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On the other hand, nineteenth-century amateur scholars misinterpreted Plato's narrative as historical tradition, most notably in Ignatius L. Plato's vague indications of the time of the events—more than 9,000 years before his time As a consequence, Atlantis has become a byword for any and all supposed advanced prehistoric lost civilizations and continues to inspire contemporary fiction, from comic books to films.
While present-day philologists and classicists agree on the story's fictional character, For it is related in our records how once upon a time your State stayed the course of a mighty host, which, starting from a distant point in the Atlantic ocean, was insolently advancing to attack the whole of Europe, and Asia to boot.
For the ocean there was at that time navigable; for in front of the mouth which you Greeks call, as you say, 'the pillars of Heracles,' there lay an island which was larger than Libya and Asia together; and it was possible for the travelers of that time to cross from it to the other islands, and from the islands to the whole of the continent over against them which encompasses that veritable ocean.
For all that we have here, lying within the mouth of which we speak, is evidently a haven having a narrow entrance; but that yonder is a real ocean, and the land surrounding it may most rightly be called, in the fullest and truest sense, a continent.
Critias mentions a tale he considered to be historical, that would make the perfect example, and he then follows by describing Atlantis as is recorded in the Critias.
In his account, ancient Athens seems to represent the "perfect society" and Atlantis its opponent, representing the very antithesis of the "perfect" traits described in the Republic.
Castleden has pointed out that Plato wrote of Atlantis in 359 BC, when he returned to Athens from Sicily.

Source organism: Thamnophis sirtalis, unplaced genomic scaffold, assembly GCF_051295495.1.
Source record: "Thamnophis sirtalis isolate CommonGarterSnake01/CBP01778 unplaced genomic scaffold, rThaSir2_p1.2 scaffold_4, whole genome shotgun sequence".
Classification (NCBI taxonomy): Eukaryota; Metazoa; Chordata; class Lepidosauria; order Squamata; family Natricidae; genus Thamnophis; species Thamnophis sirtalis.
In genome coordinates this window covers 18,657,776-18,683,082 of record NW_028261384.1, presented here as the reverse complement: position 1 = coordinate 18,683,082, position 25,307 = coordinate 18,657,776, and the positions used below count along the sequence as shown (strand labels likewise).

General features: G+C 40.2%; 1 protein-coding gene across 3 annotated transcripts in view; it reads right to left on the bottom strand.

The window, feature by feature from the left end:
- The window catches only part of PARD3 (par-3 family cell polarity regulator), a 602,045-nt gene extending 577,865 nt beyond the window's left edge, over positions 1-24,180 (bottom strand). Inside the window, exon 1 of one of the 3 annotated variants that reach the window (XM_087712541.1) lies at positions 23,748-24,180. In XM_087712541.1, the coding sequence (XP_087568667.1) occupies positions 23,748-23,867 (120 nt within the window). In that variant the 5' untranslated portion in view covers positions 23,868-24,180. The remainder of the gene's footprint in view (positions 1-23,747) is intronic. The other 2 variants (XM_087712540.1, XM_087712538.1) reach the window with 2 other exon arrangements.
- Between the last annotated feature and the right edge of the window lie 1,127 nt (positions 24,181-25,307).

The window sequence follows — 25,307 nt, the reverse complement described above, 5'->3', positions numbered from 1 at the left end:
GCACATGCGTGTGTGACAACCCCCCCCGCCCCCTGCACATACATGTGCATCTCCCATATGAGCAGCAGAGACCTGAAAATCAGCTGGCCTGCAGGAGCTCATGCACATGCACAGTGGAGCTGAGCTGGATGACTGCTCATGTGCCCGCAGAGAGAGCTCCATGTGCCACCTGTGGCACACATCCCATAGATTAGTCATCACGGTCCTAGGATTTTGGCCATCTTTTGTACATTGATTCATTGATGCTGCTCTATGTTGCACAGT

He notes a number of parallels between the physical organisation and fortifications of Syracuse and Plato's description of Atlantis.
Hellanicus' work appears to have been a genealogical one concerning the daughters of Atlas (Ἀτλαντὶς in Greek means "of Atlas"), but some authors have suggested a possible connection with Plato's island. Luce notes that when Plato writes about the genealogy of Atlantis's kings, he writes in the same style as Hellanicus, suggesting a similarity between a fragment of Hellanicus's work and an account in the Critias.They dug a great canal to the sea, and alongside the bridges carved tunnels into the rings of rock so that ships could pass into the city around the mountain; they carved docks from the rock walls of the moats.Every passage to the city was guarded by gates and towers, and a wall surrounded each ring of the city.The Atlanteans had conquered the parts of Libya within the Pillars of Hercules, as far as Egypt, and the European continent as far as Tyrrhenia, and had subjected its people to slavery.The Athenians led an alliance of resistors against the Atlantean empire, and as the alliance disintegrated, prevailed alone against the empire, liberating the occupied lands.
The walls were constructed of red, white, and black rock, quarried from the moats, and were covered with brass, tin, and the precious metal orichalcum, respectively.